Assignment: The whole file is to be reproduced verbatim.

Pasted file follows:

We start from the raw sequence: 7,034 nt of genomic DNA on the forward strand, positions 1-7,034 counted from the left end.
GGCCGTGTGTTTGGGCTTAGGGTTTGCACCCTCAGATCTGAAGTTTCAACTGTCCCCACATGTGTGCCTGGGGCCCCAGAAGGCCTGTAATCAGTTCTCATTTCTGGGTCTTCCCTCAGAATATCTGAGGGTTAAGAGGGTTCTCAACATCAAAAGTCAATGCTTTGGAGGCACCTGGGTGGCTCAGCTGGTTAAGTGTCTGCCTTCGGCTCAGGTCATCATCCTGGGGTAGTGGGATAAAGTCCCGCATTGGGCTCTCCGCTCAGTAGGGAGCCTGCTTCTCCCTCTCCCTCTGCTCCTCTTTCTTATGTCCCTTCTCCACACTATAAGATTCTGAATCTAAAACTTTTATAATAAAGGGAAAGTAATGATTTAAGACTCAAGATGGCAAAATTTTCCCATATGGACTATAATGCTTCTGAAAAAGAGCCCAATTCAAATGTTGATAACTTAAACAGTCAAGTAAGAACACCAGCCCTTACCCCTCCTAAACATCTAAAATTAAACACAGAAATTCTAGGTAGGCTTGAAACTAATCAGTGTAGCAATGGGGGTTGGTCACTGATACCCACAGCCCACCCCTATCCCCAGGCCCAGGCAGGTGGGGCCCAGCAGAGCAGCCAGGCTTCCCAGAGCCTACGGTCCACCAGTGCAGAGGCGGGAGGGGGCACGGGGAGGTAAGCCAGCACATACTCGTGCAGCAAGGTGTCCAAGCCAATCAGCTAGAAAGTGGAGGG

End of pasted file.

We start from the raw sequence: 7,034 nt of genomic DNA on the forward strand, positions 1-7,034 counted from the left end.
GGCCGTGTGTTTGGGCTTAGGGTTTGCACCCTCAGATCTGAAGTTTCAACTGTCCCCACATGTGTGCCTGGGGCCCCAGAAGGCCTGTAATCAGTTCTCATTTCTGGGTCTTCCCTCAGAATATCTGAGGGTTAAGAGGGTTCTCAACATCAAAAGTCAATGCTTTGGAGGCACCTGGGTGGCTCAGCTGGTTAAGTGTCTGCCTTCGGCTCAGGTCATCATCCTGGGGTAGTGGGATAAAGTCCCGCATTGGGCTCTCCGCTCAGTAGGGAGCCTGCTTCTCCCTCTCCCTCTGCTCCTCTTTCTTATGTCCCTTCTCCACACTATAAGATTCTGAATCTAAAACTTTTATAATAAAGGGAAAGTAATGATTTAAGACTCAAGATGGCAAAATTTTCCCATATGGACTATAATGCTTCTGAAAAAGAGCCCAATTCAAATGTTGATAACTTAAACAGTCAAGTAAGAACACCAGCCCTTACCCCTCCTAAACATCTAAAATTAAACACAGAAATTCTAGGTAGGCTTGAAACTAATCAGTGTAGCAATGGGGGTTGGTCACTGATACCCACAGCCCACCCCTATCCCCAGGCCCAGGCAGGTGGGGCCCAGCAGAGCAGCCAGGCTTCCCAGAGCCTACGGTCCACCAGTGCAGAGGCGGGAGGGGGCACGGGGAGGTAAGCCAGCACATACTCGTGCAGCAAGGTGTCCAAGCCAATCAGCTAGAAAGTGGAGGG